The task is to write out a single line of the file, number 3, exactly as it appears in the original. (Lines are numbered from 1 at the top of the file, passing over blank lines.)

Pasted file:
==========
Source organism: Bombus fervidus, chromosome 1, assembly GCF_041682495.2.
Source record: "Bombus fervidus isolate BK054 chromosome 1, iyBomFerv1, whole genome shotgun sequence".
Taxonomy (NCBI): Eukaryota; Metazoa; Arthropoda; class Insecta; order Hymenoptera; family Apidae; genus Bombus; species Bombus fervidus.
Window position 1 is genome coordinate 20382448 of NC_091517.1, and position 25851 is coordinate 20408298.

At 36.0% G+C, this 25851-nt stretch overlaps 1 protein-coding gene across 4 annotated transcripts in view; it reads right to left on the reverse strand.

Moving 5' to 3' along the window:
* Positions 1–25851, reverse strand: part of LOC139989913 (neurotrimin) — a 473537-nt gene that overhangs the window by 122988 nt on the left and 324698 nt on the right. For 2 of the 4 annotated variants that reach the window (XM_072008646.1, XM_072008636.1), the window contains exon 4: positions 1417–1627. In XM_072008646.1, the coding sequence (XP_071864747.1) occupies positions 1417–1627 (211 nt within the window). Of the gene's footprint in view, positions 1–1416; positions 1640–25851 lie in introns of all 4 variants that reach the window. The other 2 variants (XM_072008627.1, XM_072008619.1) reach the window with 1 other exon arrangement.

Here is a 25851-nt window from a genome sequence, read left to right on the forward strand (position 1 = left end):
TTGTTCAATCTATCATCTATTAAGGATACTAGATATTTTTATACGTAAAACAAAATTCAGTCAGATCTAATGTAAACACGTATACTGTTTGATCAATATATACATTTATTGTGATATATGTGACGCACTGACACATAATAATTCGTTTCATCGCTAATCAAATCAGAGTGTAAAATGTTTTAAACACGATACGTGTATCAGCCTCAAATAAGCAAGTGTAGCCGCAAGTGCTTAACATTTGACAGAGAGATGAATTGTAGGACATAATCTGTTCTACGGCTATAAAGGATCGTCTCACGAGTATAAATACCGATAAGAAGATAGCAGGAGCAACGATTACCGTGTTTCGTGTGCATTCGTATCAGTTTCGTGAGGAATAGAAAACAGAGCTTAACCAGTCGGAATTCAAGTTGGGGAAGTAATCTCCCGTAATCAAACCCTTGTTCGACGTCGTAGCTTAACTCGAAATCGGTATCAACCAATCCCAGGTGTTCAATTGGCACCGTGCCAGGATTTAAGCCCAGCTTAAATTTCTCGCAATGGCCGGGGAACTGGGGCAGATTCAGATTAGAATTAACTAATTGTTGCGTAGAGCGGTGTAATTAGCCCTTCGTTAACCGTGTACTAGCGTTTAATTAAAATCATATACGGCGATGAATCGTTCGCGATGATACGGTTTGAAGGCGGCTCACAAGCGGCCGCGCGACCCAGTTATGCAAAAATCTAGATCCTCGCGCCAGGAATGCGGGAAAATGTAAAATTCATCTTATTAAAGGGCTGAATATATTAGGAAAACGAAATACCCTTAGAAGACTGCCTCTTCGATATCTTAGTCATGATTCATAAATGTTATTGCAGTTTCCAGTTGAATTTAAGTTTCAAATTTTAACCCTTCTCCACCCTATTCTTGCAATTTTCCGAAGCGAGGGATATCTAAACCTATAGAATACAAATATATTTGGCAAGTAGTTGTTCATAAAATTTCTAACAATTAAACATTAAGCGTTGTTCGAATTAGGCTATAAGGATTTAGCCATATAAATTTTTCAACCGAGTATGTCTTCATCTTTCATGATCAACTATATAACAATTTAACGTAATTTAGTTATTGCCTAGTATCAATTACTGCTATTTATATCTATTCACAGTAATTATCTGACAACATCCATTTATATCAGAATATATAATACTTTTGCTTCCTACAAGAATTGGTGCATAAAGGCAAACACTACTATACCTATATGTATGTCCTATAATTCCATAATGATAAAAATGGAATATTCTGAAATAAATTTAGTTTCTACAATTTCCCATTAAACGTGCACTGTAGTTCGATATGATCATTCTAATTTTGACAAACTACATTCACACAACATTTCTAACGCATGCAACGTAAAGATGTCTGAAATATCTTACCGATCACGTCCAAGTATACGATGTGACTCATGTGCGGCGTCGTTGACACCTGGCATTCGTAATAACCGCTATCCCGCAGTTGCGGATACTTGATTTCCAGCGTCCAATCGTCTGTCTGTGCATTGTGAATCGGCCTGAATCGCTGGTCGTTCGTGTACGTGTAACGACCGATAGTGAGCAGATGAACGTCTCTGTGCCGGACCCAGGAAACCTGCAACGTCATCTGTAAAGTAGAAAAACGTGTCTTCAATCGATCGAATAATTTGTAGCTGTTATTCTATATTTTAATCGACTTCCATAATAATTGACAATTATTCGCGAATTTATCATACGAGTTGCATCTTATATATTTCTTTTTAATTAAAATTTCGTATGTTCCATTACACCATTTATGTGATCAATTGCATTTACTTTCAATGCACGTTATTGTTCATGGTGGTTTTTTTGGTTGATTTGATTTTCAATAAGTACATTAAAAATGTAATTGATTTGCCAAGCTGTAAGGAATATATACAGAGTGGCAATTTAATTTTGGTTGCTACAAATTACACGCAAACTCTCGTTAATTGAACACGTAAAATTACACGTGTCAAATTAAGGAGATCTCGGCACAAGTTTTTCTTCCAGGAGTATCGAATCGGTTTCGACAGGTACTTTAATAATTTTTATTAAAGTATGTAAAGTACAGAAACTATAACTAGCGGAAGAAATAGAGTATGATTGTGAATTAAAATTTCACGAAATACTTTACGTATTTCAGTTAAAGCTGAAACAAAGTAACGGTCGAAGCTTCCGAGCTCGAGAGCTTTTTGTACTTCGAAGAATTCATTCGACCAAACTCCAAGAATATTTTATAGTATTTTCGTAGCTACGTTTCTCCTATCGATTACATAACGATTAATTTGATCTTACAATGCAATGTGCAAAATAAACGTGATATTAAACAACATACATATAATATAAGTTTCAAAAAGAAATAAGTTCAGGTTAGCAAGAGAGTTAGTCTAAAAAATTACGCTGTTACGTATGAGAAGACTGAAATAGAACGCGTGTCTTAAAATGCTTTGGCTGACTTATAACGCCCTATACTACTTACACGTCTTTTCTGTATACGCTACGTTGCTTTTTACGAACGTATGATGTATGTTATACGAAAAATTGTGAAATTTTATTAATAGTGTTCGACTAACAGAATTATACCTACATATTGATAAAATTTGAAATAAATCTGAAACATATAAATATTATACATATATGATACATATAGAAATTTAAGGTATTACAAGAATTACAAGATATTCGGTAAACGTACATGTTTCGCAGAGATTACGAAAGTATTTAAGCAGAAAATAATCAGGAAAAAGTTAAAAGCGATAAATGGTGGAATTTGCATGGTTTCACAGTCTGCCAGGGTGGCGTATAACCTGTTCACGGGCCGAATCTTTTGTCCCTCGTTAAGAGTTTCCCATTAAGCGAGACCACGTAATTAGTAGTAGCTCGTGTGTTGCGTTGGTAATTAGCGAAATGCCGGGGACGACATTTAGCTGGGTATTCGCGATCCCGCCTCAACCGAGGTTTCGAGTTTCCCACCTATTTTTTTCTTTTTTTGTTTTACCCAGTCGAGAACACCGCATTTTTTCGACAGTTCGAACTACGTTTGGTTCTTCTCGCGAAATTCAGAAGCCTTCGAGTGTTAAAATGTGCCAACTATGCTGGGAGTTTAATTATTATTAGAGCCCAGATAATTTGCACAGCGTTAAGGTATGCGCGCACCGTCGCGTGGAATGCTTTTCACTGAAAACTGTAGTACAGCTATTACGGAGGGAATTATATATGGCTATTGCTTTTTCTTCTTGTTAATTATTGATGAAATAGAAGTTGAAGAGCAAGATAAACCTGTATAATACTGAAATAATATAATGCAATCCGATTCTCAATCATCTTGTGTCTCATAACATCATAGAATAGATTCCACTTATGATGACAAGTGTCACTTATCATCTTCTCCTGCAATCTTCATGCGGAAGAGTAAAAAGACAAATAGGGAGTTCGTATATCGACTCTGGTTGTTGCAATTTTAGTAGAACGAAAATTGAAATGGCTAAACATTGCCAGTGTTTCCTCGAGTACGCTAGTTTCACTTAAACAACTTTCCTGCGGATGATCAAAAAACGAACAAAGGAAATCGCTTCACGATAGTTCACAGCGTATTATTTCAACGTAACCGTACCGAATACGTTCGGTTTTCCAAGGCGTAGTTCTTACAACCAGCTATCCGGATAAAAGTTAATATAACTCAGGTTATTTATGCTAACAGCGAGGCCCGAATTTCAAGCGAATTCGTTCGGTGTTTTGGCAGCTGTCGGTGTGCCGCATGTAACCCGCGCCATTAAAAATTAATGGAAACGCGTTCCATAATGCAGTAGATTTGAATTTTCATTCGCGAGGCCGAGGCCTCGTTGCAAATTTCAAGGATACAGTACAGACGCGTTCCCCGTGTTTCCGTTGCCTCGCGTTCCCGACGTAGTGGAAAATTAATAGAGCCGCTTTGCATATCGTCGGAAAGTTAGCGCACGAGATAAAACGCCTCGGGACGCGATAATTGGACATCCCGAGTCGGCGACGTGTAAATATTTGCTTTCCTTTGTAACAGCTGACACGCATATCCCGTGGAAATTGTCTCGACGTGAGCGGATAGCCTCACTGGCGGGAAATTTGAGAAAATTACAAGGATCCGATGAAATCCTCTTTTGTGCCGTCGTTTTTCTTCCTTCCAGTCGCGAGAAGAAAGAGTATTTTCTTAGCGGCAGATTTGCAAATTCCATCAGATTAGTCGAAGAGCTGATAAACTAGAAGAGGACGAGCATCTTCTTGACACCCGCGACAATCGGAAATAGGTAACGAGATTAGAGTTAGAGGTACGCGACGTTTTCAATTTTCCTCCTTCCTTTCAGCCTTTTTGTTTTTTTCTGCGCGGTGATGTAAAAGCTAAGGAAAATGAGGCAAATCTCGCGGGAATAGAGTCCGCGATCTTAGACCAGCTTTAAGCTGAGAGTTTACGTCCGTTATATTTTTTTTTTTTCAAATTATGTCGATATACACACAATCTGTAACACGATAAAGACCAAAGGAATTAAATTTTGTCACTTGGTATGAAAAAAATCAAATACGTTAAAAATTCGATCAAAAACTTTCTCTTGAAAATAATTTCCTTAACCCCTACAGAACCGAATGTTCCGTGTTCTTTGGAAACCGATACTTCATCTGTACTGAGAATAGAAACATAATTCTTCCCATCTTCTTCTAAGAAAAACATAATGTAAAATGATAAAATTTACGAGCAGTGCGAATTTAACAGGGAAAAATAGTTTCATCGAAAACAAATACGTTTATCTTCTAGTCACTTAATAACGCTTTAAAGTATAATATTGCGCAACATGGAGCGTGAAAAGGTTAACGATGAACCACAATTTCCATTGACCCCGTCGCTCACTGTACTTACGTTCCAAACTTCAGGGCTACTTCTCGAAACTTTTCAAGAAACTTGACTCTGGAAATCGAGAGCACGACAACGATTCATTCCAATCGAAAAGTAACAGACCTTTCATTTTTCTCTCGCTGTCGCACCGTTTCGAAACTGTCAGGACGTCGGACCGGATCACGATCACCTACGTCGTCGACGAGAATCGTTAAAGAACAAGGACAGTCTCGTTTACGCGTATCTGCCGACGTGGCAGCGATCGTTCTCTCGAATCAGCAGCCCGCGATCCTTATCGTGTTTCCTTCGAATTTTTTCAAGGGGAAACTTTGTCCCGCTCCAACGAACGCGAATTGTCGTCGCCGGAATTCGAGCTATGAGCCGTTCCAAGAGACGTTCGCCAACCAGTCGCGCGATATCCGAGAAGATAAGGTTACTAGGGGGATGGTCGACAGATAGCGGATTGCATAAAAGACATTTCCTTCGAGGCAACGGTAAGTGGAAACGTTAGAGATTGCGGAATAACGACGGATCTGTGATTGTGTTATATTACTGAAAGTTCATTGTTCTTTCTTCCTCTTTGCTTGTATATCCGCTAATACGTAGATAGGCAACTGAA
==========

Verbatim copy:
Taxonomy (NCBI): Eukaryota; Metazoa; Arthropoda; class Insecta; order Hymenoptera; family Apidae; genus Bombus; species Bombus fervidus.